This week was pretty slow & relaxed on the farm. Other than the daily chores and care of the animals, we didn’t tackle any large projects. Dan started his new job and we enjoyed a long weekend visiting with family for the Easter holiday. It was a much needed rest period for us before diving into several large projects this week including expanding our dairy parlor, building an indoor/outdoor farrowing area for the pigs and sourcing new equipment for the season.
Another project we’re planning for this season is for a micro-grant we received with Nourish Organic Market from Slow Food West Michigan. We will be raising a pair of heritage breed pigs on pasture with 100% non-GMO grain and food waste from Nourish Organic Market to bring awareness and exposure to issues of biodiversity, the humane treatment of animals, and the problem of food waste in the local food system. Slow Food is an organization committed to supporting high quality food that honors environmental sustainability, social justice and the local economy.
We will be documenting the project through social media photos & video and we will conclude with a nose-to-tail butchering event where participants can take home some of the meat and learn more about the process of raising the animals. More info to come as this progresses.
Below are the lab results for the raw milk from late March/early April. We will have more testing done at the end of this month when our new cow, Frieda, calves.
Even though the deadline has passed for the chicken pre-orders we do have a limited amount still available so please contact us ASAP if you’re interested in some pastured chicken.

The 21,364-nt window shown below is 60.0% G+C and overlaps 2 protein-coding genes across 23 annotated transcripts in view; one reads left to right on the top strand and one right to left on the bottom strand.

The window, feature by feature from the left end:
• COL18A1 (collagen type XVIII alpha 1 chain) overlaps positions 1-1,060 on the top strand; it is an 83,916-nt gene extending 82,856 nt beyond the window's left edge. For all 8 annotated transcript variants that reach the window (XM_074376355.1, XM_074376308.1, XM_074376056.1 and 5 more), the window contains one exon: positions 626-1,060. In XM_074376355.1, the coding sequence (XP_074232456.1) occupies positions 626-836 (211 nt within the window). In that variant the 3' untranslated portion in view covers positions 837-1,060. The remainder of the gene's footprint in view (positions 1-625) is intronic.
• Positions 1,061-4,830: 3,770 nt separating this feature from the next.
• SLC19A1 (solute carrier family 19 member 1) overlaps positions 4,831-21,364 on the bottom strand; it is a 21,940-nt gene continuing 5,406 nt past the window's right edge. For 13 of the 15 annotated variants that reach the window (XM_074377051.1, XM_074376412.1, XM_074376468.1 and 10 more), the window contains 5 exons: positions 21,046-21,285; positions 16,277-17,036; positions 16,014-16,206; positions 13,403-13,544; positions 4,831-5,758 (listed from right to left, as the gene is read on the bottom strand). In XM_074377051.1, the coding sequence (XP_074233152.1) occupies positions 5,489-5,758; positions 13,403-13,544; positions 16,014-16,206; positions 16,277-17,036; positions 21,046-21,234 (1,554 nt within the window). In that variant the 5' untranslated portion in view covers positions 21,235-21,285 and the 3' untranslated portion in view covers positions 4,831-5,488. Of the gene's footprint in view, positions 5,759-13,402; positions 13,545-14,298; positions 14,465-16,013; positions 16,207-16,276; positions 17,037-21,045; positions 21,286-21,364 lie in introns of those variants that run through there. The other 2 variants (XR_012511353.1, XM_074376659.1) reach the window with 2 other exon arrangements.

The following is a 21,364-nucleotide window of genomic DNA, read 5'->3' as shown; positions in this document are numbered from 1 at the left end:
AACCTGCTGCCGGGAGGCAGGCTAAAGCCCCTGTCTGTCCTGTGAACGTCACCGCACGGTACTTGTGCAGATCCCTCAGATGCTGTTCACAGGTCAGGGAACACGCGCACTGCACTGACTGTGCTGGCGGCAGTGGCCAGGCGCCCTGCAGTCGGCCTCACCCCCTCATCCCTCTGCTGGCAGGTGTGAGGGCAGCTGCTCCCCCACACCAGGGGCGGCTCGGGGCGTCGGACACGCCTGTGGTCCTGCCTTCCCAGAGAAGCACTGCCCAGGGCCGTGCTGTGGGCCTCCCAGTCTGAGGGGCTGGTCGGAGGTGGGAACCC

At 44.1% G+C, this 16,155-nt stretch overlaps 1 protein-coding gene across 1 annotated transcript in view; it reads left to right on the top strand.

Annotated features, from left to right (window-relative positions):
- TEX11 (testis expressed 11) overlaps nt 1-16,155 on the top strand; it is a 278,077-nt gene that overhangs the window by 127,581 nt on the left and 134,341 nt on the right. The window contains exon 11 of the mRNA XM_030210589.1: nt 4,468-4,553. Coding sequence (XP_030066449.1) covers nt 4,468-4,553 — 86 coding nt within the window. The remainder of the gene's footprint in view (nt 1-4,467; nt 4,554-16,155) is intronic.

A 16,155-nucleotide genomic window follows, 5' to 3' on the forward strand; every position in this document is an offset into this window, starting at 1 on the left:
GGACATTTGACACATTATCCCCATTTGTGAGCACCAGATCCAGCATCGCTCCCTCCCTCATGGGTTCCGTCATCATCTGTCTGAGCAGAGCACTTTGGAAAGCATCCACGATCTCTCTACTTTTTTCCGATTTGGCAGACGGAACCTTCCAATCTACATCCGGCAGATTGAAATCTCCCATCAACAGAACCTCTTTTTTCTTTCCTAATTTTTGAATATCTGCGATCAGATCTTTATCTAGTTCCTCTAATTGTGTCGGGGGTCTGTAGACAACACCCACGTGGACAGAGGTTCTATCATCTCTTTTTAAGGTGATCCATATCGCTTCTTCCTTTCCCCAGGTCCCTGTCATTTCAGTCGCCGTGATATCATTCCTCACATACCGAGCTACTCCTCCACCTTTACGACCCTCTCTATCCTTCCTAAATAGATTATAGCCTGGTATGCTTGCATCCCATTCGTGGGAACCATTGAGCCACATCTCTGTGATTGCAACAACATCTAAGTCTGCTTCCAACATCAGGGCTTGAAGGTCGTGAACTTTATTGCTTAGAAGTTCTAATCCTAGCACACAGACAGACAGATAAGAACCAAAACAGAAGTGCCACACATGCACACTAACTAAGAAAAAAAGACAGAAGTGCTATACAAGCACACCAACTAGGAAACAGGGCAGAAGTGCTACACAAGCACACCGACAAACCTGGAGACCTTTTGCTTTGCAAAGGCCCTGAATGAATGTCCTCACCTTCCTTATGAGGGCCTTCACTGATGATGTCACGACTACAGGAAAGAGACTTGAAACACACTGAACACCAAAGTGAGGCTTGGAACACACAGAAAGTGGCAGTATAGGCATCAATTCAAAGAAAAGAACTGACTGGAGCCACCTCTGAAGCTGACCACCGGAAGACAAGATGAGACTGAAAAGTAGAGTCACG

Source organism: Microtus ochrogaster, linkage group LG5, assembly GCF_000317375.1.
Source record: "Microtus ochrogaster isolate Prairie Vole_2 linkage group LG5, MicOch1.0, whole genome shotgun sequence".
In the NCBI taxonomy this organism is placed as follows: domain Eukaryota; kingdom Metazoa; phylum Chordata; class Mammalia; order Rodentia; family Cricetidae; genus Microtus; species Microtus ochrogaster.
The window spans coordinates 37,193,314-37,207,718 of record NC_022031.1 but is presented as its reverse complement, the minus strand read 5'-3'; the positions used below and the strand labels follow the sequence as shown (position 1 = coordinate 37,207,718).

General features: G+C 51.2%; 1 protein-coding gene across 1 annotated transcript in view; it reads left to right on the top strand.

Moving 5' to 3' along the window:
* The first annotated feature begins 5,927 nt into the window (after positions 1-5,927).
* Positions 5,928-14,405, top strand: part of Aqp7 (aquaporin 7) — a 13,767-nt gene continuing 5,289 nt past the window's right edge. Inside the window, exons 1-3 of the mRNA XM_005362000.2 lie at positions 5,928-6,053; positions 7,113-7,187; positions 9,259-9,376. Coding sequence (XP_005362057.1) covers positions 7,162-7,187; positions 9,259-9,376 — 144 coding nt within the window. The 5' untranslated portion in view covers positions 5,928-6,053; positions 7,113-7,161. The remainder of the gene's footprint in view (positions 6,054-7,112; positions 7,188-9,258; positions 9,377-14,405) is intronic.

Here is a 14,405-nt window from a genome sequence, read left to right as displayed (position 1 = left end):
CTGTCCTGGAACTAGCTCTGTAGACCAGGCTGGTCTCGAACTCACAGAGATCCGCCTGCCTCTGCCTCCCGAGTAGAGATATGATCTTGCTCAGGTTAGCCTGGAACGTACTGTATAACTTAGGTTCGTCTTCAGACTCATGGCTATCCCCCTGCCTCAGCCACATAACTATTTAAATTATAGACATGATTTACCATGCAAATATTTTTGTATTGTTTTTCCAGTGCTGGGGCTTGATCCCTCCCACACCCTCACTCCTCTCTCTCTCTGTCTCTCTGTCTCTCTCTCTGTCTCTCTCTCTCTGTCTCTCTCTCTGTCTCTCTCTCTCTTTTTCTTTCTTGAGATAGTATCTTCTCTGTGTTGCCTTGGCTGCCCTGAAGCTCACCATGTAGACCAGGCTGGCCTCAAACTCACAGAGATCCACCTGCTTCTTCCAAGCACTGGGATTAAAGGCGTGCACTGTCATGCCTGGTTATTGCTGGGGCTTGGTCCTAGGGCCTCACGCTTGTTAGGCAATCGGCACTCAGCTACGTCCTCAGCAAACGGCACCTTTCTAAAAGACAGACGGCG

We also are starting to have a limited number of pullet eggs for $2.00/dozen and full-size eggs for $4.00 per dozen. Please contact Whitney for availability with your weekly milk delivery or if you would like to have them set aside for on-farm pickup.
- Desired Range: less than 1,000 cfu/mL
- Our Result: 575
- What this is: an indicator of the level of bacteria capable of growing in an aerobic (exposed to oxygen) environment and a mesophilic temperature (medium range). Generally, an indication of how sanitary the equipment and general milking conditions are. Directly tells us the number of bacteria (beneficial or otherwise) living in a food product.
Total Coliform Count
- Desired Range: less than 50 cfu/mL
- Our Result: 11
- What this is: another indication of sanitation and the number of potential pathogens/bacterial colonies present in a food product. Looks more specifically at fecal contamination than equipment sanitation (like plate count does), which potentially creates a hospitable environment for strains of pathogens to flourish. In the State of Michigan, the limit for milk transported in bulk cooling tanks containing raw milk is 100 cfu/mL. Once the milk is pasteurized, the required coliform level is 10 cfu/mL. Our coliform levels, therefore, are actually cleaner than pasteurized milk from the store.
- Desired Range: less than 200,000 per mL
- Our Result: 22,200 per mL
- What this is: an indicator of white blood cell count, which shows if an infection is present in the cow (and thus the milk). Mostly, we’re concerned about mastitis, an infection in the udder, which is caused by a combination of poor health and poor hygiene in the cow, and the milking/living environment. Levels higher than 200,000 indicate the presence of a sub-clinical to clinical infection and SCC is the best indicator of overall milk quality – from its ability to keep fresh for longer periods of time, to how good & clean it tastes and how well it can be converted into other dairy products.
- Quick note: Our “desired range” comes from the State of Vermont’s Raw Milk guidelines for retail sales, which is the strictest in the country. In Michigan, SCC for Grade A fluid milk must be less than 1,000,000 per mL -levels this high guarantee that milk from cows with mastitis (and the accompanying pus & blood) is being used and is on shelves. Pasteurization will kill most of the bacteria and pathogens, and that dead sludge is then homogenized into the milk.